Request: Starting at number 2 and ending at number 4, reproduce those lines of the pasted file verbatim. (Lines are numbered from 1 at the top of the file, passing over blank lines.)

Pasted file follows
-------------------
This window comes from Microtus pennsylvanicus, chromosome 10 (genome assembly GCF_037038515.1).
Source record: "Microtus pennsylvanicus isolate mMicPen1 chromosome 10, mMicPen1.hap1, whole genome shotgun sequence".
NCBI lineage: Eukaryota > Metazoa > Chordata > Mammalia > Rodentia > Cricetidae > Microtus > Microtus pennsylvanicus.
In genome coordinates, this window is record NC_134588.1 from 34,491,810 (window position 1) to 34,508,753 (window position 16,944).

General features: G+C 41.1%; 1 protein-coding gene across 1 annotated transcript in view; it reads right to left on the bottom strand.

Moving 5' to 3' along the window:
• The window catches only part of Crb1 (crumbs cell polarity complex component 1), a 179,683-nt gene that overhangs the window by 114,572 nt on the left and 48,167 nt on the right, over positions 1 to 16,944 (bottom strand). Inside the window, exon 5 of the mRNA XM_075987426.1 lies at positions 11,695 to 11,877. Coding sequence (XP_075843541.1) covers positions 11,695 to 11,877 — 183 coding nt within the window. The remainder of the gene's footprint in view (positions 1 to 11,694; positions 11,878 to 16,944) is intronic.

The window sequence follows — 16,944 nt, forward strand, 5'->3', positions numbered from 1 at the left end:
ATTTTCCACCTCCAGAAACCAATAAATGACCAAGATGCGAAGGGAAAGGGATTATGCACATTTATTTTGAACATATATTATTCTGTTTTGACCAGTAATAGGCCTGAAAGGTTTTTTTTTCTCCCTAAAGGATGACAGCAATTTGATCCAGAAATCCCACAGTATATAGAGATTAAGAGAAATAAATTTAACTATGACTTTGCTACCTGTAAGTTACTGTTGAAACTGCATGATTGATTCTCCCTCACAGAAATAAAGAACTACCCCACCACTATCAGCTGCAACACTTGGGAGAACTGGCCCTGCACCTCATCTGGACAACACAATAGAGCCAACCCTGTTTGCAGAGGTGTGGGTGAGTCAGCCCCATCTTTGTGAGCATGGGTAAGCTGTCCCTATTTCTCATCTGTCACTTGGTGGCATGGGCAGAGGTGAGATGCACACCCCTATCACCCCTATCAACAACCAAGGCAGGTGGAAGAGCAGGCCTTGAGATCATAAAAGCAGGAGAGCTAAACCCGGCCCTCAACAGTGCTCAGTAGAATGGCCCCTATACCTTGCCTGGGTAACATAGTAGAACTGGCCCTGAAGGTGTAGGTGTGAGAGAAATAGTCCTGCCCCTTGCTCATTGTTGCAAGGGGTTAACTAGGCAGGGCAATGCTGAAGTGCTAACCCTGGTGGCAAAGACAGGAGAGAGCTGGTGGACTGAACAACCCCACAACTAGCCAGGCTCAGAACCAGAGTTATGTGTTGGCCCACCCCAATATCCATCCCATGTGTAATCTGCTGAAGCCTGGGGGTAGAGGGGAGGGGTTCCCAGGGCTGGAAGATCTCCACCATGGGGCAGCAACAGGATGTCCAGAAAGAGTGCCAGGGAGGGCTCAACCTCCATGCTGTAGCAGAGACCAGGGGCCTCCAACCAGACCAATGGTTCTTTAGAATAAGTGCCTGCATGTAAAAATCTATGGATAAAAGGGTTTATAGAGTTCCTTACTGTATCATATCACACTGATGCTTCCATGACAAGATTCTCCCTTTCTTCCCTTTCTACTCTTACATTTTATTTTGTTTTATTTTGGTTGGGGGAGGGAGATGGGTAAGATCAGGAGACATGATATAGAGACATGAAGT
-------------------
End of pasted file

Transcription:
Source record: "Microtus pennsylvanicus isolate mMicPen1 chromosome 10, mMicPen1.hap1, whole genome shotgun sequence".
NCBI lineage: Eukaryota > Metazoa > Chordata > Mammalia > Rodentia > Cricetidae > Microtus > Microtus pennsylvanicus.
In genome coordinates, this window is record NC_134588.1 from 34,491,810 (window position 1) to 34,508,753 (window position 16,944).